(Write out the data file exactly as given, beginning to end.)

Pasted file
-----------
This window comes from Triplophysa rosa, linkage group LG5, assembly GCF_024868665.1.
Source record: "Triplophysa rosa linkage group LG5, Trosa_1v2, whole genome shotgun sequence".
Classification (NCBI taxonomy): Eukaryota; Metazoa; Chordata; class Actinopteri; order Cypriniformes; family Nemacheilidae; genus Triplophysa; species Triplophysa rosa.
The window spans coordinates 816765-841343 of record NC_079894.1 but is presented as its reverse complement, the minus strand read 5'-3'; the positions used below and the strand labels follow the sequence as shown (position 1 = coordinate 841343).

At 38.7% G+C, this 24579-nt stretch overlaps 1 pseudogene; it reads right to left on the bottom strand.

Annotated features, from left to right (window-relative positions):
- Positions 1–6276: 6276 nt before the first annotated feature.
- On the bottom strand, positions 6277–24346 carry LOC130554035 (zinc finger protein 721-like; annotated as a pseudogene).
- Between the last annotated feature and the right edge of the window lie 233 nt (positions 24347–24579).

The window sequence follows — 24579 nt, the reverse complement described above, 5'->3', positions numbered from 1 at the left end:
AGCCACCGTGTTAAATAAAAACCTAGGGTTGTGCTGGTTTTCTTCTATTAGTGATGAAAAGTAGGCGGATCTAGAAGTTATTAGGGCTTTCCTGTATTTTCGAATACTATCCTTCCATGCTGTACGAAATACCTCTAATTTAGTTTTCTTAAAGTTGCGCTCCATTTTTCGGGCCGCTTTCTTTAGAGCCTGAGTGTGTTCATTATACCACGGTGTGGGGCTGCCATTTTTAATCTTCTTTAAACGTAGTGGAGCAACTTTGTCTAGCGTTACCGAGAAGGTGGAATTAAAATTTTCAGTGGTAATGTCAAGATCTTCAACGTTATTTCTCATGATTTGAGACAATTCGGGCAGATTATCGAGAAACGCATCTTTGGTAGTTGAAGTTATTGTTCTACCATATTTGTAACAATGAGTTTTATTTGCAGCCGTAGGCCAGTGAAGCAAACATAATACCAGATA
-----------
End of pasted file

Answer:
This window comes from Triplophysa rosa, linkage group LG5, assembly GCF_024868665.1.
Source record: "Triplophysa rosa linkage group LG5, Trosa_1v2, whole genome shotgun sequence".
Classification (NCBI taxonomy): Eukaryota; Metazoa; Chordata; class Actinopteri; order Cypriniformes; family Nemacheilidae; genus Triplophysa; species Triplophysa rosa.
The window spans coordinates 816765-841343 of record NC_079894.1 but is presented as its reverse complement, the minus strand read 5'-3'; the positions used below and the strand labels follow the sequence as shown (position 1 = coordinate 841343).

At 38.7% G+C, this 24579-nt stretch overlaps 1 pseudogene; it reads right to left on the bottom strand.

Annotated features, from left to right (window-relative positions):
- Positions 1–6276: 6276 nt before the first annotated feature.
- On the bottom strand, positions 6277–24346 carry LOC130554035 (zinc finger protein 721-like; annotated as a pseudogene).
- Between the last annotated feature and the right edge of the window lie 233 nt (positions 24347–24579).

The window sequence follows — 24579 nt, the reverse complement described above, 5'->3', positions numbered from 1 at the left end:
AGCCACCGTGTTAAATAAAAACCTAGGGTTGTGCTGGTTTTCTTCTATTAGTGATGAAAAGTAGGCGGATCTAGAAGTTATTAGGGCTTTCCTGTATTTTCGAATACTATCCTTCCATGCTGTACGAAATACCTCTAATTTAGTTTTCTTAAAGTTGCGCTCCATTTTTCGGGCCGCTTTCTTTAGAGCCTGAGTGTGTTCATTATACCACGGTGTGGGGCTGCCATTTTTAATCTTCTTTAAACGTAGTGGAGCAACTTTGTCTAGCGTTACCGAGAAGGTGGAATTAAAATTTTCAGTGGTAATGTCAAGATCTTCAACGTTATTTCTCATGATTTGAGACAATTCGGGCAGATTATCGAGAAACGCATCTTTGGTAGTTGAAGTTATTGTTCTACCATATTTGTAACAATGAGTTTTATTTGCAGCCGTAGGCCAGTGAAGCAAACATAATACCAGATA